Last week, several farmers and more than 20 members of the Illinois Farm Bureau returned from a weeklong trip to Cuba, whose purpose was to gather information about the effect of the embargo on American agricultural trade.
The Cuban embargo is a holdover from the Cold War. Two years after the Cuban Revolution, which toppled President Fulgencio Batista, the Communist government nationalized the property of American citizens and corporations, prompting the U.S. government to react by restricting trade with the island nation. In 1992, this embargo was codified in the Cuban Democracy Act, which forbade trade with and travel to Cuba as long as the Cuban government opposed democratic reforms.
While some limited trade with Cuba is allowed under the terms of the embargo, all sales must be made in cash, as the use of credit is still prohibited.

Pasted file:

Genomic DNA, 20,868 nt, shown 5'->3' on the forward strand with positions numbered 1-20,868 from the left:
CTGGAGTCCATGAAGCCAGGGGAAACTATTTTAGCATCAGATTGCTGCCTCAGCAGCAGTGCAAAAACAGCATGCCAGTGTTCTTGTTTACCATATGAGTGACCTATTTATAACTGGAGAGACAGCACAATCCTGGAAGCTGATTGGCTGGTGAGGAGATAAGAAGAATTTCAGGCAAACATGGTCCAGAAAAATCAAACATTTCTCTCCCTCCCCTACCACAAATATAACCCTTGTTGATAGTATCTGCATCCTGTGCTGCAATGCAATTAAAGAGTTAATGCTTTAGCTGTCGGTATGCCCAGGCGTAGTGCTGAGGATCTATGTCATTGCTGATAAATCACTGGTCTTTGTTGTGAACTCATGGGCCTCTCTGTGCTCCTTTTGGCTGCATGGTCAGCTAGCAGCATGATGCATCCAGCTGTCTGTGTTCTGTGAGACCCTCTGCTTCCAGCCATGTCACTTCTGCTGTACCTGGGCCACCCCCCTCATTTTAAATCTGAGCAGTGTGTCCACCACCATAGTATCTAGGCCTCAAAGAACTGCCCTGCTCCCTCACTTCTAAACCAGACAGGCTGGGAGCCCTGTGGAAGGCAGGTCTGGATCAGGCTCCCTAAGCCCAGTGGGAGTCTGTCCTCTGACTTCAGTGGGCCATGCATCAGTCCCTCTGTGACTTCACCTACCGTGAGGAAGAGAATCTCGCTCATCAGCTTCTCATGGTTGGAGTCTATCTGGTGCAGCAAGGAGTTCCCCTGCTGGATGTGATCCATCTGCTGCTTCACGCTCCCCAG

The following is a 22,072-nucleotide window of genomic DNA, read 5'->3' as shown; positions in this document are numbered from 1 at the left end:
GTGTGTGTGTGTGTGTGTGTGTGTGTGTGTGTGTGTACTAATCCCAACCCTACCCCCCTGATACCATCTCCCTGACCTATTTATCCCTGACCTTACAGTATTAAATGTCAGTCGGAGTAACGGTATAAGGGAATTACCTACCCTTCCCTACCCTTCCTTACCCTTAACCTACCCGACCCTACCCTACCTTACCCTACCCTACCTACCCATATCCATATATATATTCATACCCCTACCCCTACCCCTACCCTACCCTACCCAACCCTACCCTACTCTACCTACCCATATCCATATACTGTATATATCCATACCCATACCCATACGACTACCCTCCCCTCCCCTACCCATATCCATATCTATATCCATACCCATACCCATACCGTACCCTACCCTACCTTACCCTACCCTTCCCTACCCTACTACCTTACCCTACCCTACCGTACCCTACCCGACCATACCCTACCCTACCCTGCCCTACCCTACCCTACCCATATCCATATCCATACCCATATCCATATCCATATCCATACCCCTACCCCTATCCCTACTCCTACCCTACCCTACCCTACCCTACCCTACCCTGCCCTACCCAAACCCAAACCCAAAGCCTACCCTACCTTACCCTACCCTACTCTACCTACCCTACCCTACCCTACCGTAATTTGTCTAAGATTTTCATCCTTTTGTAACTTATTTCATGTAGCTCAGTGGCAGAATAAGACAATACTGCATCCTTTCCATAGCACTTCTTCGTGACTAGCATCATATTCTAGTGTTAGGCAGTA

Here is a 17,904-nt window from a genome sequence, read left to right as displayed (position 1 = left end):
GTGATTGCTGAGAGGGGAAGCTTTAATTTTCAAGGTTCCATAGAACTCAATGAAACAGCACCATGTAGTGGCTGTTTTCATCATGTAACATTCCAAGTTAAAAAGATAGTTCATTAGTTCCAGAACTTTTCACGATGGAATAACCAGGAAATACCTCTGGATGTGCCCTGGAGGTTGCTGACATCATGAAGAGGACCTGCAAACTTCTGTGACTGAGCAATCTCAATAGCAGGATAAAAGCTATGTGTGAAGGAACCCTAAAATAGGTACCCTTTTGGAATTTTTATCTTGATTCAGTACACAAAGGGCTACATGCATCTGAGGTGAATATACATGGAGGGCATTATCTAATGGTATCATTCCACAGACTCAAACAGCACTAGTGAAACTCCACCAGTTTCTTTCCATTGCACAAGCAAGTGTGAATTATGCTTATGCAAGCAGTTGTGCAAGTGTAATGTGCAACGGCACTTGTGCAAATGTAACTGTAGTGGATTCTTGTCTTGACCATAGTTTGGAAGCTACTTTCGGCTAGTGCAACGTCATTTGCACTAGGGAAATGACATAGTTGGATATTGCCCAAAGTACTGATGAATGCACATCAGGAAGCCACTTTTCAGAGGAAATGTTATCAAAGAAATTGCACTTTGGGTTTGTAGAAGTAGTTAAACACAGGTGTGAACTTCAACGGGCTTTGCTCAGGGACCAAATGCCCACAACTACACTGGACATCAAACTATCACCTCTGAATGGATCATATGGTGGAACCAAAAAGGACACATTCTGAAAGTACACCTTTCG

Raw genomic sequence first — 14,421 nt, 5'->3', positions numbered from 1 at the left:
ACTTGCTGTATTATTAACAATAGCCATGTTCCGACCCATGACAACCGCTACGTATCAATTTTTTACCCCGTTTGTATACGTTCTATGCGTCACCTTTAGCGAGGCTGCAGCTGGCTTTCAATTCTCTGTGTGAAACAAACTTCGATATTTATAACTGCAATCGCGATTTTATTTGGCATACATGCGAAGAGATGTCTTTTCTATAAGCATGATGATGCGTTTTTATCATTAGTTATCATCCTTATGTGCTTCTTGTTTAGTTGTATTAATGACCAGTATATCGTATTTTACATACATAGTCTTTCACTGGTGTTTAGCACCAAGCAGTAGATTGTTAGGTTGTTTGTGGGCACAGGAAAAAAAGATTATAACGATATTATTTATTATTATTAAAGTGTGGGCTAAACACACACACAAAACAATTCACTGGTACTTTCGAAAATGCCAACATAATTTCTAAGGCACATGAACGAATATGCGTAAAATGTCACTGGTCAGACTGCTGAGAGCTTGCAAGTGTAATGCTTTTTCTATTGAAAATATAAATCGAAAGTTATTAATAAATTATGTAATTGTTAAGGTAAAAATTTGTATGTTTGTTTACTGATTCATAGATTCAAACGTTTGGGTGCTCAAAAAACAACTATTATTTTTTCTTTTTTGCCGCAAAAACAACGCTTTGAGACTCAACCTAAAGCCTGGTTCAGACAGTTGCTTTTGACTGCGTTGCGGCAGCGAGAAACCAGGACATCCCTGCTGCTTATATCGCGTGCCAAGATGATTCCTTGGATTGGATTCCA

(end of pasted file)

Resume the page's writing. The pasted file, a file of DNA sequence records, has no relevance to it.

According to many farmers, the embargo, in addition to being unnecessary, is bad for business. Farm exports are quickly emerging as one of the most dynamic elements of the farm industry, with free trade agreements fueling expanded trade. Removing the many hurdles involved in trade with Cuba would be a major benefit to farmers across the country.
Rice farmers, for example, could greatly benefit from an expanded market. Despite being less than 800 miles from Mississippi and major rice producers, Cuba is forced to import that staple grain from Vietnam, diverting significant sales away from the United States.
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Written by: Justin Ellison / Farm Plus Staff Writer